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Updated: October 12, 2012 20:12 IST

Poise and how!

Talha Ehtasham
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Life is a journey: Jayalakshmi Eshwar in performance.
Life is a journey: Jayalakshmi Eshwar in performance.

Keeping a balance between work and home keeps me fit, says dancer Jayalakshmi Eshwar

For Bharatanatyam exponent Jayalakshmi Eshwar, dance provides a holistic approach to maintaining a balance between body and mind. She believes that the activity involved in being a dancer, as an instructor to her students, and also managing a household, that negates the need to hit the gym to keep fit.

“Dance is spiritual. Like yoga, it keeps the energies focussed and releases them in a channelled manner which is visible during performances. This takes care of things like tension and keeps me mentally balanced,” she says.

When it comes to her health, the Delhi-based seasoned danseuse prefers keeping things simple. She lays much emphasis on maintaining “regularity in eating” and consciously avoids junk food and eggs. “Food for me is vegetarian, traditional South Indian cooking, done at home.”

Lunch is usually “two rotis, rice and lots of pulses and vegetables” which she cooks herself. “A lot of yoghurt” is also a permanent fixture in her diet.

The physical intensity of dancing, long hours of rehearsals and the practical instruction required to give to her students take a toll on the body. She keeps fatigue at bay with the help of a routine glass of milk often with bananas for added energy or the juice of a tender coconut.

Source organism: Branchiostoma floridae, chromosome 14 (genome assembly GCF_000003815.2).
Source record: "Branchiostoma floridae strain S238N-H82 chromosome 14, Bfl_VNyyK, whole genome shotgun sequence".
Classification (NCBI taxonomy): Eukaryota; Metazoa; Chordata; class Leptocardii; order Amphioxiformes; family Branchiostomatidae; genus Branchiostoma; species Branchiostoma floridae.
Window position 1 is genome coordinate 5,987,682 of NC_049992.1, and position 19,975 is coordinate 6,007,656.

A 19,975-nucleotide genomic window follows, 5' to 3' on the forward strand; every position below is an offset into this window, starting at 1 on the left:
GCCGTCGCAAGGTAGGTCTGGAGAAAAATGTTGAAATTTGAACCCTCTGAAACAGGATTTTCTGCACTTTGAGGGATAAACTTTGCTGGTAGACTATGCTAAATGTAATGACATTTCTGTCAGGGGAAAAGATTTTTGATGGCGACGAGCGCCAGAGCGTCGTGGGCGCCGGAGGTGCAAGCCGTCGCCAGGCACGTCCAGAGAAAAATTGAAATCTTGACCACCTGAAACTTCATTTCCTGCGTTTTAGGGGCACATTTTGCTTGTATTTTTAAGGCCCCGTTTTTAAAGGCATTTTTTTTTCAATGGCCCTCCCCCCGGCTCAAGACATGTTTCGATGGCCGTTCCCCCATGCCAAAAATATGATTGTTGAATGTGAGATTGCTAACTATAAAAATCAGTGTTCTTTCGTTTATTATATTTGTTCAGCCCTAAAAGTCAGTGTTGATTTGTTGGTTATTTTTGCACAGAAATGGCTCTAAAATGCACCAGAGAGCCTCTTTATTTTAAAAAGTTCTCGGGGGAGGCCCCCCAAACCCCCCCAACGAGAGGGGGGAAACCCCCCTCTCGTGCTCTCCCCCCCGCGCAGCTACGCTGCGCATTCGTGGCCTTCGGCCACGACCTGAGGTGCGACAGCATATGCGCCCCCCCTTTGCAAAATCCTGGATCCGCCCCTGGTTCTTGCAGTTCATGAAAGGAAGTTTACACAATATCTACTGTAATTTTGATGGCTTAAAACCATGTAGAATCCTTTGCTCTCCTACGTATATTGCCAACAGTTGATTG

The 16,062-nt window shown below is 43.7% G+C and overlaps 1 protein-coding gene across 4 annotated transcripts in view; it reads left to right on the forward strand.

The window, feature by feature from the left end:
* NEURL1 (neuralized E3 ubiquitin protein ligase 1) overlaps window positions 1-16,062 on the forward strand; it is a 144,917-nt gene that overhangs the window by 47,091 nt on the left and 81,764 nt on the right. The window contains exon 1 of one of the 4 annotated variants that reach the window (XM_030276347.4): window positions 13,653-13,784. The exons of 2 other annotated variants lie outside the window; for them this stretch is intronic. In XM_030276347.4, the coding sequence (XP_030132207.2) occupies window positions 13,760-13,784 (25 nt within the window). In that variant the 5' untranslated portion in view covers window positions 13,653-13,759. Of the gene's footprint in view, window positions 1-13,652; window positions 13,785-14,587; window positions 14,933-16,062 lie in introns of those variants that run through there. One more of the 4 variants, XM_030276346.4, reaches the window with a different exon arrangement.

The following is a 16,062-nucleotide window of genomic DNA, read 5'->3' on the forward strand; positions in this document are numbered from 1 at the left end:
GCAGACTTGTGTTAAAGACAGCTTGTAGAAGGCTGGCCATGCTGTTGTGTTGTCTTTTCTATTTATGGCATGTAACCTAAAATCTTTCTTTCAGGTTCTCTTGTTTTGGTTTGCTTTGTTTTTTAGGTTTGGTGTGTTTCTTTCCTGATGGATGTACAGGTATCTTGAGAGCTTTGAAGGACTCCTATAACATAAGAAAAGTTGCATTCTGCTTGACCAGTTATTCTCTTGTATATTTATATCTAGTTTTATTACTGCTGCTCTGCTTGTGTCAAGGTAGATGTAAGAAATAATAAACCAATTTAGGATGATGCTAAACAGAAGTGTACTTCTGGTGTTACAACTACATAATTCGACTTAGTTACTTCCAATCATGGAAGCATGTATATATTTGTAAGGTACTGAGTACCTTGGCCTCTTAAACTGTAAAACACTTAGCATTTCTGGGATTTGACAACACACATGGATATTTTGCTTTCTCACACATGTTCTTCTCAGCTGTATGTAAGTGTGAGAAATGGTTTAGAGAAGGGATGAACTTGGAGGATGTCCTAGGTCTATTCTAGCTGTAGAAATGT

Even during periods of much stress when a she is preparing for a performance or choreographing her troupe, like during the recent International Dance Festival held in New Delhi, she does not let go of the household work. “While it might be considered orthodox by some, finding the balance between home and my work keeps me on my toes and gives me my share of exercise,” she reasons.

About the benefits of Bharatanatyam, she adds, “It has proven scientific benefits for the body, the mudras keep the body in shape”.

The dance form involves much squatting which often affects the knees, and can take a toll on a dancer’s body at times. When that happens, Jayalakshmi prefers to “take a break for 4-5 days to address the uneasiness before returning to dancing.”

Jayalakshmi believes that while the current trend among the younger generation is to head towards gyms for fitness, one needn’t necessarily strive for a “health run”.

A lifestyle that includes “small physical activities” along with habits like “timely meal and sleeping correctly” is sufficient to keep fit.

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